Updated on 28 August 2012
Antibody conjugates, historically, consisting of a cytotoxic agent linked covalently to an antibody or antibody fragment directed towards a specific cell surface target expressed by tumor cells which faced several hurdles particularly poor conjugate in-vivo stability that have been identified and overcome in the new developments. A number of targets, drugs, and linkers are being evaluated. The last few years have seen a remarkable momentum in the development of antibody-drug conjugates which are expected to get approval in next few years.
Researchers have explored four main avenues using antibodies to target cytotoxic agents to malignant cells, including antibody-protein toxin (or antibody fragment-protein toxin) recombinant fusion conjugates; antibody-chelated radionuclide conjugates; antibody-small molecule drug conjugates and their nano-particles and nano-vesicles; and antibody-enzyme conjugates administered along with small-molecule prodrugs that require metabolism by the conjugated enzyme to release the activated species.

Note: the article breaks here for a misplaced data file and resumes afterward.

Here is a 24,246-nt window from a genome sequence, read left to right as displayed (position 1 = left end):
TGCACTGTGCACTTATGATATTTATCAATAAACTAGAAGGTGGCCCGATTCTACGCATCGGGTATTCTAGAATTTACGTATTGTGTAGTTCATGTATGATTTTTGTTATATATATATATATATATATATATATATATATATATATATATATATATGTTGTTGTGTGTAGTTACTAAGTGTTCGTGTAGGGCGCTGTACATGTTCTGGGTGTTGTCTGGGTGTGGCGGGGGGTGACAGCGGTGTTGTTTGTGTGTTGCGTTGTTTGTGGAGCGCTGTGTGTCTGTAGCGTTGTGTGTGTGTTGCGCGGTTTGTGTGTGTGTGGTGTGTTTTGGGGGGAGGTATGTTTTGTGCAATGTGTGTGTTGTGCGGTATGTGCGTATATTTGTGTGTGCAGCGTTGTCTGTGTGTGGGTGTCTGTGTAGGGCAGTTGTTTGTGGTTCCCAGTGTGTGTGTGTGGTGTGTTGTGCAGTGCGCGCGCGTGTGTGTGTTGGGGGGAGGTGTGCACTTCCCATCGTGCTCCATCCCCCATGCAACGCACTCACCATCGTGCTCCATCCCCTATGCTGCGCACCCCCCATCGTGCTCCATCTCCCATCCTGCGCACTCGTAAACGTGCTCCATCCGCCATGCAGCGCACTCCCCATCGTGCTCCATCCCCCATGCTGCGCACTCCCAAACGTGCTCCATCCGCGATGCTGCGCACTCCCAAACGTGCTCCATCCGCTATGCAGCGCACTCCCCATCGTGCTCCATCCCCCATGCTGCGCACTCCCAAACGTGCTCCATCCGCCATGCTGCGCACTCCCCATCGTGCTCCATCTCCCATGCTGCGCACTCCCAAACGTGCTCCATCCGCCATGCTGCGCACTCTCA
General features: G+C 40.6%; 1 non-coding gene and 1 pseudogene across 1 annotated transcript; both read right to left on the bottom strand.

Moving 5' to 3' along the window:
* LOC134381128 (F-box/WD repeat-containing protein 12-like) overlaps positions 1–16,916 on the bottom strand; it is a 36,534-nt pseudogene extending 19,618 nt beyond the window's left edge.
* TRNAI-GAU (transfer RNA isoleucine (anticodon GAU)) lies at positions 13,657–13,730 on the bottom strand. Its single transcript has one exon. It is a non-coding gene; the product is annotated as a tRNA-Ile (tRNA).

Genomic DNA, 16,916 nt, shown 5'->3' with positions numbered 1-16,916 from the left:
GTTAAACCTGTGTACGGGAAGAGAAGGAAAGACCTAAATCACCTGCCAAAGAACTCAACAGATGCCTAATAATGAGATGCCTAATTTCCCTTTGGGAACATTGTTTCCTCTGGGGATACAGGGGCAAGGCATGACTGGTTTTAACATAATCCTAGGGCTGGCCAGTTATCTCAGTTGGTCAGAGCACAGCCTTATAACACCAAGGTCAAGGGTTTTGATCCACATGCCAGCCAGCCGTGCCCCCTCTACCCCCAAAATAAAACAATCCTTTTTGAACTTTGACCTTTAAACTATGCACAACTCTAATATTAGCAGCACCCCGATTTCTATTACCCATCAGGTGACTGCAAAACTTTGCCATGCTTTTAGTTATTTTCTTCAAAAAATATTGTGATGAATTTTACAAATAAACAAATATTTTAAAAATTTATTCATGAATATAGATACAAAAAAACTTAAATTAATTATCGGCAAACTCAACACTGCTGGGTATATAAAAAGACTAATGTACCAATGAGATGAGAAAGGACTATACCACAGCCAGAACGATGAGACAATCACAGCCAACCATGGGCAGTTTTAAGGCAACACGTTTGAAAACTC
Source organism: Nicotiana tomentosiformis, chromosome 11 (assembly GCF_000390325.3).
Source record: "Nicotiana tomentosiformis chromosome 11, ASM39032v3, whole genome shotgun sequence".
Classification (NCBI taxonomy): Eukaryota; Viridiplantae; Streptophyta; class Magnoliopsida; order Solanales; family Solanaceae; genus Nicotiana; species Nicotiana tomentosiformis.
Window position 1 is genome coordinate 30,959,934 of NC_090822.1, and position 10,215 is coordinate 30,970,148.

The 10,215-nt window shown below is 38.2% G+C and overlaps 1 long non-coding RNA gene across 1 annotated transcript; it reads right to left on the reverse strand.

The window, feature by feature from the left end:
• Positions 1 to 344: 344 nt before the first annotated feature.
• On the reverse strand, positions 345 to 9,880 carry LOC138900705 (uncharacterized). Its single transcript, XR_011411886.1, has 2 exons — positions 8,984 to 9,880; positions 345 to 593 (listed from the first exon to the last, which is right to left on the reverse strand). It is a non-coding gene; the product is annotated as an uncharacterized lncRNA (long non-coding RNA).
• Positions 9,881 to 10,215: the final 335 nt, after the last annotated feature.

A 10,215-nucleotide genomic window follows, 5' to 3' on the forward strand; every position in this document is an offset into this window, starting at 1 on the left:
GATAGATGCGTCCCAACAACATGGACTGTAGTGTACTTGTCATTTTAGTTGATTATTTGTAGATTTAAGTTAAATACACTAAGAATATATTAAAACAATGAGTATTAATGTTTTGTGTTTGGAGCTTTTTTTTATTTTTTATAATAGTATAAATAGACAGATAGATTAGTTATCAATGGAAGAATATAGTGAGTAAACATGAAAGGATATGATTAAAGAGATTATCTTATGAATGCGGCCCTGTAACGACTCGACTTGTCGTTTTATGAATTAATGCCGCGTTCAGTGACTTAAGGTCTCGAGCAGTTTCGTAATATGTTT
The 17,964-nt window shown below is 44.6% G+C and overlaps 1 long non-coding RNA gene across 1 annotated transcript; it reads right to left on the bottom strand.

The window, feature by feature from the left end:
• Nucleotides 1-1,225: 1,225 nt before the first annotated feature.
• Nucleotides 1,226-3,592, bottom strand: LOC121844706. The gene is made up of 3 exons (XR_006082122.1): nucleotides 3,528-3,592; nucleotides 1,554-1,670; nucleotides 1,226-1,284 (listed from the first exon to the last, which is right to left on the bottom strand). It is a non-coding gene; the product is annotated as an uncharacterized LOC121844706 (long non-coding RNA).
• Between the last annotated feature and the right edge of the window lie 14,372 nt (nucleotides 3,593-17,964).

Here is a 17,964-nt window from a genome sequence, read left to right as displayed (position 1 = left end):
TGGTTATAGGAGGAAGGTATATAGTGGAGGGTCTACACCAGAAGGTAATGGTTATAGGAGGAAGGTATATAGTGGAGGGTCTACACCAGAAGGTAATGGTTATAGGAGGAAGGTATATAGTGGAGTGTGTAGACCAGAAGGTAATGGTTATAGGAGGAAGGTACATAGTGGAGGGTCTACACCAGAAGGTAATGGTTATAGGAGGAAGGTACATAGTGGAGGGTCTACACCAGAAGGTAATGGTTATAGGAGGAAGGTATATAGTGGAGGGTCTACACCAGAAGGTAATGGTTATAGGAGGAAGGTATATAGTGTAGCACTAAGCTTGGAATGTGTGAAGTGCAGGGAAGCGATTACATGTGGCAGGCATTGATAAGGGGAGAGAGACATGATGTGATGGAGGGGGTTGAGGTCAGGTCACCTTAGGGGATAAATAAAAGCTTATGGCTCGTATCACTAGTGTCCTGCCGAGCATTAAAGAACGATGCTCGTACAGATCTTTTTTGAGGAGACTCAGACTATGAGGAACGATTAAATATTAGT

So far, only antibody-radionuclide conjugates and antibody-drug conjugates have reached the regulatory approval stage, and nearly 20 antibody conjugates are currently in clinical trials. It seems this technology might bring a new hope for the cancer patients.
Do cancer vaccines hold the promise?
Most cancer vaccines usually prime the immune system to attack cancer cells in the body to treat cancer or to prevent it from coming back. Some cancers are caused by viruses, which can be prevented by prophylactic vaccines that help protect against infectious viruses such as some strains of human papilloma virus (HPV), linked to cervical, anal, throat and some other cancers and chronic hepatitis B virus (HBV) probably linked to liver cancer.
The prophylactic vaccines for HPV and HBV are successfully in the clinics for several years. Researchers are trying to explore the other prophylactic vaccines which could modulate the immune system to regret the cancers. So far, the BCG vaccine has been approved for urinary bladder cancer as an adjuvant therapy.